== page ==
Sea slater (Ligia oceanica)
|Size||Length: up to 3 cm (2)|
Not threatened (2).
The common sea slater is a sea-shore relative of woodlice that can grow up to 3 cm in length (3). It has a flattened, oval-shaped body that is grey to olive in colour and twice as long as it is broad. It has long antennae, seven pairs of walking legs and two projections at the tip of the abdomen, known as uropods. The black eyes are very large and obvious, and are similar to the compound eyes found in insects (4).
This species has a wide distribution in north-west Europe (2). In Britain, it is common on coasts with rocky substrata (4).
Found on rocky coasts beneath stones and in crevices on the upper shore (2).
The common sea slater is an omnivore, and emerges at night to feed on seaweed and detritus (2). Maturity has been recorded to occur by one year of age, but in most cases breeding will not begin until the sea slater is at least two years old. Breeding takes place in spring and summer. Most individuals only breed once, and have a life span of around two and a half to three years (2).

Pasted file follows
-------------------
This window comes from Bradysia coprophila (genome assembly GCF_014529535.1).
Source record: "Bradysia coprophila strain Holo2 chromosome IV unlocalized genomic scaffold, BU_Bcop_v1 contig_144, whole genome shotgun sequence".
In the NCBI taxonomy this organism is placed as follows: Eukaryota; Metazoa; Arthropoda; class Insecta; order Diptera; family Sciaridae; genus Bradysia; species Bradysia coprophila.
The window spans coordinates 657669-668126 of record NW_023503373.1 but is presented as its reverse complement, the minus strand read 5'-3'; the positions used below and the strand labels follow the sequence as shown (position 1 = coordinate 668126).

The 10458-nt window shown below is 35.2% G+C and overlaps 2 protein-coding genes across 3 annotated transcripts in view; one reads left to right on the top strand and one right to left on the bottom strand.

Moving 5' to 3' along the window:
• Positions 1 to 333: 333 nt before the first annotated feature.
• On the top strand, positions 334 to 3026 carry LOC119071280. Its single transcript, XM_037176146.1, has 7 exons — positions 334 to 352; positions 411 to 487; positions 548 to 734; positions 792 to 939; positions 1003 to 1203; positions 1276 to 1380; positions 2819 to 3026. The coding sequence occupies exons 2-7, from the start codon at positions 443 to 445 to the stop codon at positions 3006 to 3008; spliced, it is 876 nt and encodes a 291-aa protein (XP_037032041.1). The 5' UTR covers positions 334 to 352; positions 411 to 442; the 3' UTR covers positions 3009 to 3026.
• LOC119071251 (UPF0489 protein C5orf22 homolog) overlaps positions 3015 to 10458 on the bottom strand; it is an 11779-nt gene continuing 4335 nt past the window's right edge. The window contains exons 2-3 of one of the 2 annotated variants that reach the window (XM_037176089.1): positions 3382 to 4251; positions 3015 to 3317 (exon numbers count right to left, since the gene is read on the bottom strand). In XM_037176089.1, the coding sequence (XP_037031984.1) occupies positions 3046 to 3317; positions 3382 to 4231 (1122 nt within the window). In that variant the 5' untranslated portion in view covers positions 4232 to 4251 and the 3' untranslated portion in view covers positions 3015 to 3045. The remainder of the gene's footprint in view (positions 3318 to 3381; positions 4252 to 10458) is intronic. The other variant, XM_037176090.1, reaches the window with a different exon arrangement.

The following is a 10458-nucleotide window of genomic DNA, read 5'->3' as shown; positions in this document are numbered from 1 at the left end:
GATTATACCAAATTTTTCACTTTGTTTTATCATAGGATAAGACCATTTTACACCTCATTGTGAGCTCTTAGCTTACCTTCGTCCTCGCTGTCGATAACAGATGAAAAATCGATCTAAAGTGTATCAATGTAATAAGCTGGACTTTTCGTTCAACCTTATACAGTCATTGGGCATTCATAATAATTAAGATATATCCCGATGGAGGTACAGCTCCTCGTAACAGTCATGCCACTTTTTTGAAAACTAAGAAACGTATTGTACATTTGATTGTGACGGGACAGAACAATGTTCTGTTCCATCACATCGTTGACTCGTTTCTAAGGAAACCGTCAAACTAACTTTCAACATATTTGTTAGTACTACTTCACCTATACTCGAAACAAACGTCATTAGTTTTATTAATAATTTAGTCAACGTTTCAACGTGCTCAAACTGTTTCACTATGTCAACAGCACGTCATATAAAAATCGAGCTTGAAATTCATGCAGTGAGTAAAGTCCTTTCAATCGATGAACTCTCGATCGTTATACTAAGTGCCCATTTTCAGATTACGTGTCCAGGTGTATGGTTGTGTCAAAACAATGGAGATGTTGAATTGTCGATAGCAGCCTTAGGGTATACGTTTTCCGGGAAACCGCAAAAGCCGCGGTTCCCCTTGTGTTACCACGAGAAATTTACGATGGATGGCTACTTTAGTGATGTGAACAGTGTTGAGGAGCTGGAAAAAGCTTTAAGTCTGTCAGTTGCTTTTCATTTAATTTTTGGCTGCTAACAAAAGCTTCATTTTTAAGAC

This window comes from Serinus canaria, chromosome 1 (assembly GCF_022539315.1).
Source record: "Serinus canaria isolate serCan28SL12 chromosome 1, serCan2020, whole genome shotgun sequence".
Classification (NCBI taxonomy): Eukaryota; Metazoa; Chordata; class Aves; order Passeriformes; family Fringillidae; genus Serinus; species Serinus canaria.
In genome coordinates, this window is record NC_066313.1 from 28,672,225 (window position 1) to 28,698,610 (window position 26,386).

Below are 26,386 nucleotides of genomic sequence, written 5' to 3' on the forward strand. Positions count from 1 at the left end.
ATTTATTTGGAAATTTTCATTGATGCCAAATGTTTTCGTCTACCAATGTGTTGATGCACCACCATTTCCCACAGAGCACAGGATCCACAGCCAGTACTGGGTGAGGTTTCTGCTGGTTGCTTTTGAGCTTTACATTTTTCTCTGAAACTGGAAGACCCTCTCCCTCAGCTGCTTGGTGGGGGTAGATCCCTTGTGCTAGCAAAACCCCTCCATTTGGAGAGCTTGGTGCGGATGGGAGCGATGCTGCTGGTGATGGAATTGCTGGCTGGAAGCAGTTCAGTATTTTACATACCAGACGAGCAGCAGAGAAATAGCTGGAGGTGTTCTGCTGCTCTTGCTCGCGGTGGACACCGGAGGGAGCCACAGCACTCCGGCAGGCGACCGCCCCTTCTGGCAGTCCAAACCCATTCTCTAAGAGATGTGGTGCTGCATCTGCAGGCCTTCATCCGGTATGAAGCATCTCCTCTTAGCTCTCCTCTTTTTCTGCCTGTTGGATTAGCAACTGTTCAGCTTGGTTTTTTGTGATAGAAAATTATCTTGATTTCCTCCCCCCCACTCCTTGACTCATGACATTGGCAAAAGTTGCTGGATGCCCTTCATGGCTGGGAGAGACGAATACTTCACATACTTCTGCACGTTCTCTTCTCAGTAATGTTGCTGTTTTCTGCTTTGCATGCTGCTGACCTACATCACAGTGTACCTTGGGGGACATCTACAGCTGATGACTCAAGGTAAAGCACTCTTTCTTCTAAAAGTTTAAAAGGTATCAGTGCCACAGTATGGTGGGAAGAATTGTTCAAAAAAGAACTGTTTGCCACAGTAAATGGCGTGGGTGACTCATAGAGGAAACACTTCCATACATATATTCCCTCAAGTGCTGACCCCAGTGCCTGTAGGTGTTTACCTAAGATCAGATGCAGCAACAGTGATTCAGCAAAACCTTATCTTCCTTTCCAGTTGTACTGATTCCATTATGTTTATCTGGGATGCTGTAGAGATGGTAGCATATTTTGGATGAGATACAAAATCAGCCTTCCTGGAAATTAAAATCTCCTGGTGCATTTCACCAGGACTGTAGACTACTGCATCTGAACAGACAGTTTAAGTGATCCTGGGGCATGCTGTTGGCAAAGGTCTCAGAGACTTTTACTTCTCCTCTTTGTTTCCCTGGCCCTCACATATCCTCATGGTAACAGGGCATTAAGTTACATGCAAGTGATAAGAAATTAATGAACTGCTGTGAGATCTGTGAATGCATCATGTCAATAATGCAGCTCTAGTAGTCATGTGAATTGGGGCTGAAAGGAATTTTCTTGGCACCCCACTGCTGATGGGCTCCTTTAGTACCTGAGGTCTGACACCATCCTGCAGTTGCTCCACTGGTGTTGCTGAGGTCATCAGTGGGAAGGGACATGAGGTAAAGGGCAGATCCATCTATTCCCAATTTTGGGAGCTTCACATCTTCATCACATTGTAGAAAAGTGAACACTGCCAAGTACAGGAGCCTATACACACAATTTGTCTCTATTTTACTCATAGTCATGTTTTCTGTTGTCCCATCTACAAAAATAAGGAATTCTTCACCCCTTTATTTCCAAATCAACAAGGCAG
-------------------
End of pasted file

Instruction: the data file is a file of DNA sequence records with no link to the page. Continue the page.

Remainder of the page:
This species is not threatened at present.
Conservation action is not required for this species (4).
Ballerstedt, S., (2002) Ligia oceanica. Common sea slater. Marine Life Information Network: Biology and Sensitivity Key Information Sub-programme [on-line]. Plymouth: Marine Biological Association of the United Kingdom. Available from:
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National Biodiversity Network Species Dictionary (January, 2004)
- Fish, J.D. and Fish, S. (1989) A student’s guide to the seashore. Unwin Hyman Ltd, London.
- Gibson, R., Hextall, B. and Rogers, A. (2001) Photographic guide to the sea and shore life of Britain and north-west Europe. Oxford University Press, Oxford.
Ballerstedt, S., (2002) Ligia oceanica. Common sea slater. Marine Life Information Network: Biology and Sensitivity Key Information Sub-programme [on-line]. Plymouth: Marine Biological Association of the United Kingdom. (November, 2003)